BLACK LIGHTNING S1x01 – Resurrection

The latest DC Comics character to get his own show on The CW debuted this week, as BLACK LIGHTNING comes out of retirement when his daughters are threatened by a gang known as The 100.

Since ARROW debuted on The CW back in 2011, the network has done a great job with translating lesser-known characters from the DC Comics universe to the small screen. With this week’s debut of Black Lightning, they’ve successfully taken another hero with a storied history – but maybe not a very high Q rating – and introduced him to a wider audience. If the first episode is any indication, comic book fans should have another engaging hour of television to watch for the rest of the season.

In contrast to the four ARROWVERSE shows on the network, Black Lightning doesn’t feature a neophyte hero learning how to be a hero. When the episode opens, Jefferson Pierce hung up the costume at the behest of his ex-wife after being shot. He’s now the principal of Garfield High School, the father of two daughters and a respected leader in the community, working to improve the lives of African Americans in the city. But when one of his daughters goes out to a club and crosses a member of The 100, a gang that holds a tenuous peace with Pierce and his school, things quickly escalate. The gang-banger takes both of Pierce’s daughters – Jennifer, a student at Garfield; and Anissa, a teacher at the school – hostage and holes them up in a hotel. His boss, Lala, a former student of Pierce’s, is none-too-pleased and pistol-whips the peon and tells him to make the problem disappear. But it’s too late, Black Lightning is back.

The hero resurrected storms the hotel and wipes the floor with the gang-banger, saving his daughter and likely kicking off a new war with the head of The 100, Tobias Whale. The crime boss believes this to be a new Black Lightning, since he claims responsibility for “killing” the hero all those years ago, and tasks Lala with taking him out to set up the season’s villains.

BLACK LIGHTNING‘s premiere did a great job establishing the hero’s world, and that’s helped greatly by Cress Williams, who stars as the titular character. I remember seeing Williams for the first time as D’Shawn Hardell in Beverly Hills, 90210 nearly 25 years ago, and I’ve always enjoyed his work. He slipped right into the role of an older hero debating whether to return, and the show should do well on the strength of his capabilities.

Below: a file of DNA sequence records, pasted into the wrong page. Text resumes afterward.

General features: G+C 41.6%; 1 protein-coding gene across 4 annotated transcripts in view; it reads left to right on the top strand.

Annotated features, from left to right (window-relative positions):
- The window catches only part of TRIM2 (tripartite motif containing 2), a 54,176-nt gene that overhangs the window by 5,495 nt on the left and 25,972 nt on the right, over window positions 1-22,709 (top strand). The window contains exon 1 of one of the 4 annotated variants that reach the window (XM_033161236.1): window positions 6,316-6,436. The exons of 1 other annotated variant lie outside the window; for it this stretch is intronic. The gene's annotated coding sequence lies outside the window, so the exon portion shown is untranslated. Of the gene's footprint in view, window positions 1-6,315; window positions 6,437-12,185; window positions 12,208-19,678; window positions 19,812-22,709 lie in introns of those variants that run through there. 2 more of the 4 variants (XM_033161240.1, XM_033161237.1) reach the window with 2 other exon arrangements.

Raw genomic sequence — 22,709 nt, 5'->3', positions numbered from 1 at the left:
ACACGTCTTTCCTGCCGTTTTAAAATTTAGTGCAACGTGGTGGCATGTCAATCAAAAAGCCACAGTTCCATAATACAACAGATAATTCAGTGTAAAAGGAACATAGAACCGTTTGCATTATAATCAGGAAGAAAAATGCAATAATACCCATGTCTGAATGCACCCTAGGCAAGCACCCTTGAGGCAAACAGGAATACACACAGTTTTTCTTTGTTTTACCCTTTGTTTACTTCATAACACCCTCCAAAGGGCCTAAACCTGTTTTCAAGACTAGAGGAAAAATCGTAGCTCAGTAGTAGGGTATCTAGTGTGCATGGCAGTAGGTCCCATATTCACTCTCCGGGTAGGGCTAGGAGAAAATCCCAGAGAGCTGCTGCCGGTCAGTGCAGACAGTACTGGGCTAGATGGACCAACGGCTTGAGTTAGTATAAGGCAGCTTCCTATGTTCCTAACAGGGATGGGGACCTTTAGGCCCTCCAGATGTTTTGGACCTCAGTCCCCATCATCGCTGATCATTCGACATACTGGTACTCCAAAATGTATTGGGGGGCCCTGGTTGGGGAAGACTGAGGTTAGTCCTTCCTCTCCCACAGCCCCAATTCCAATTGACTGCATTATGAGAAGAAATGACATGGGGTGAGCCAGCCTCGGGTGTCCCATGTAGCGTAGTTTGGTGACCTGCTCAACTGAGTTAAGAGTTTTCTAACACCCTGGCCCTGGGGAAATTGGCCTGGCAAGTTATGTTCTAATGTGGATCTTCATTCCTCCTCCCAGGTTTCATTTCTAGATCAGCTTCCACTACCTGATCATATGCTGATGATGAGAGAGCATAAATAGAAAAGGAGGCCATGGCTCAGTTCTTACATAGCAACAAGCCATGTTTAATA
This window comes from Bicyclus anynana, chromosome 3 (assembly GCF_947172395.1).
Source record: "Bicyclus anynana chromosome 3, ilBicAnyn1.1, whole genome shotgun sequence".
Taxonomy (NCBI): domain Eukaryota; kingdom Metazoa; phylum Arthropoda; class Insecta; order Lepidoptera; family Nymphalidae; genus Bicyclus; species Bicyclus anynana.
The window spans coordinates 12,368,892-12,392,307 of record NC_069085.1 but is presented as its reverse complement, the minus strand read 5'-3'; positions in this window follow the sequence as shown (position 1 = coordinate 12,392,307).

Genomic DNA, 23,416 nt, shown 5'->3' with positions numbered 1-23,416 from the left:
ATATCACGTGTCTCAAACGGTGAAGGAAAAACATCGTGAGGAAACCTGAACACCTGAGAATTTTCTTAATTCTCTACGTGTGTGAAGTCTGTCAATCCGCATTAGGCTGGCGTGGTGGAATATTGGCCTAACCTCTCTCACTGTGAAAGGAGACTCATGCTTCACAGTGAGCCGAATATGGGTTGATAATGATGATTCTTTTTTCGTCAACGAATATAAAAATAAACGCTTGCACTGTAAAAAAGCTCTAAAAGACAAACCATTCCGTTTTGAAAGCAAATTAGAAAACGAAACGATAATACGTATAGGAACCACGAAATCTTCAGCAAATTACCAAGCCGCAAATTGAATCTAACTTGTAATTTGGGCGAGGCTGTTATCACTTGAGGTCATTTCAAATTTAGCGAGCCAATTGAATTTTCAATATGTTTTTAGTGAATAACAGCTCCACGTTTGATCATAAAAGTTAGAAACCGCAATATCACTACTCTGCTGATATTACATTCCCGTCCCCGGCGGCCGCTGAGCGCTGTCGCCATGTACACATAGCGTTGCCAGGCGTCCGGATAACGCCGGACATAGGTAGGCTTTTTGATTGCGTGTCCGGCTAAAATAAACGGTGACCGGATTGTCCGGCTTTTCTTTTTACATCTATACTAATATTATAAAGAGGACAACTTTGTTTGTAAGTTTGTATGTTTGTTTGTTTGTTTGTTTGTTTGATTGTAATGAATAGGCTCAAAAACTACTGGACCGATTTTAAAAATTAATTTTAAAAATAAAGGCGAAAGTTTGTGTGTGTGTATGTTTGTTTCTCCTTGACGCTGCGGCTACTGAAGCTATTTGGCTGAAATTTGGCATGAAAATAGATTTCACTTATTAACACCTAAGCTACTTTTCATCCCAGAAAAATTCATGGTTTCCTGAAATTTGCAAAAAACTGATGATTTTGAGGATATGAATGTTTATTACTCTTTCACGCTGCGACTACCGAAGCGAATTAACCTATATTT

The one curious part of the new CW series is the showrunners’ insistence that this isn’t part of the established Arrowverse. While it is mentioned in the premiere that there are other metahumans in other cities, it seems like Black Lightning doesn’t inhabit the same Earth as Green Arrow and The Flash. Obviously, with characters on the other shows that can jump around different Earths, it’s not necessarily a problem if Greg Berlanti and company decide to incorporate the new character in with the other shows for a crossover. Though, I suppose it makes sense to allow BLACK LIGHTNING establish its own identity. I expect Black Lightning to be sharing war stories with Green Arrow and The Flash sometime next season.

Show Notes

• Some characters and concepts on the show were originally associated with Superman in the comic books. Inspector Henderson, shown here as a friend of Jefferson Pierce, originated in the Adventures of Superman radio show in the 1940s. He eventually became a supporting character in Black Lightning’s comics world. The 100, the gang Pierce goes up against, made its first appearance in Superman’s Girlfriend, Lois Lane in 1970.

• When Pierce confronts Lala about his cousin showing up at Garfield High School, Lala calls his former principal Mr. Jefferson, which is clearly a cutesy reference to the 1970s TV show, The Jeffersons, noting Pierce’s nice suit and dapper demeanor.

• Pierce’s oldest daughter, Anissa, shows some powers in the final minutes of the episode. The character was created by writer Judd Winnick in 2003’s The Outsiders, where she took the codename Thunder to continue her father’s legacy. Her sister, Jennifer, took the name Lightning in 2008, when she joined the Justice Society of America.

Next time, on Black Lightning…

What did you think of the episode? Let us know in the comments!